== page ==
Getting There: Situated on the Golden Circle tourist route in southwest Iceland, Gullfoss is a 90-minute drive from Reykjavík (where most visitors base their stay). But if we’re being honest, you could (and should) plan an entire road trip to take in the country’s many waterfalls.
6. Niagara Falls
USA & Canada
North America’s most iconic waterfalls, Niagara Falls has captured the imaginations of generations of honeymooners, tourists, and barrel-ensconced daredevils. Straddling the U.S.-Canada border between Lake Ontario and Lake Erie, Niagara is composed of three separate falls: American and Bridal Veil falls on the U.S. side, and Horseshoe Falls—the most powerful waterfall in North America by flow rate and the tallest of the three falls at 167 feet—on the border. While views from the Canadian side are generally considered to be more open (and generally better), it’s also much more developed; the New York side, with Niagara Falls State Park, offers a more natural experience and is also the base for the popular Maid of the Mist boat tours.
Getting There: Fly into Buffalo, New York. Lodging options are available on both sides of the falls; the Canadian side has more accommodations, but note that U.S. visitors will need a passport to cross into Canada.
7. Sutherland Falls
Reaching remote Sutherland Falls requires some effort. But the reward is jaw-dropping views of New Zealand’s tallest waterfall. Located in Fiordland National Park, near the popular Milford Sound on the country’s South Island, Sutherland escapes through a gap in a glacial cirque before tumbling more than 1,900 feet over three sections.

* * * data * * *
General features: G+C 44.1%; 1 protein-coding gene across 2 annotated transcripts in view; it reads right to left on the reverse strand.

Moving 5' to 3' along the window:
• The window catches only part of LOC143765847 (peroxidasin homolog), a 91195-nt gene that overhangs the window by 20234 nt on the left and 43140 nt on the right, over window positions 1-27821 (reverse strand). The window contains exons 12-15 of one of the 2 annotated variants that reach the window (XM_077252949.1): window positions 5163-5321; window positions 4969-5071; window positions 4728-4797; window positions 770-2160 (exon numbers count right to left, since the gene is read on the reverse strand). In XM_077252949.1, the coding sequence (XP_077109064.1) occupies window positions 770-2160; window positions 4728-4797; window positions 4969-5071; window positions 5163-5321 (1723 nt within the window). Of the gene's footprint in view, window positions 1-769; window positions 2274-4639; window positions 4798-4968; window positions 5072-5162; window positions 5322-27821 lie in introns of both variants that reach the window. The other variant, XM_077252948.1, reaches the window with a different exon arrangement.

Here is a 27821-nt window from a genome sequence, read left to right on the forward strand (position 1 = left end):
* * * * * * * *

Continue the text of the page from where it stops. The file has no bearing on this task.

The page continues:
Getting There: The easiest way to view the falls is by taking a helicopter tour, which can be booked out of the tourist towns of Queenstown or Te Anau, or from the Milford Sound Lodge (the only lodge within the national park). But intrepid hikers will get the best views by hiking the 33-mile Milford Track to the bottom of the falls.
8. Angel Falls
Getting to Angel Falls is neither quick nor particularly easy, but the payoff is spectacular once the world’s tallest uninterrupted waterfall comes into view, tumbling 3,212 feet from a tabletop mountain in Venezuela’s Canaima National Park. During the dry season, from December through April, there’s less water coming over, but also a better chance of seeing the falls; during the rest of the year, in the rainy season, clouds can obscure the falls completely.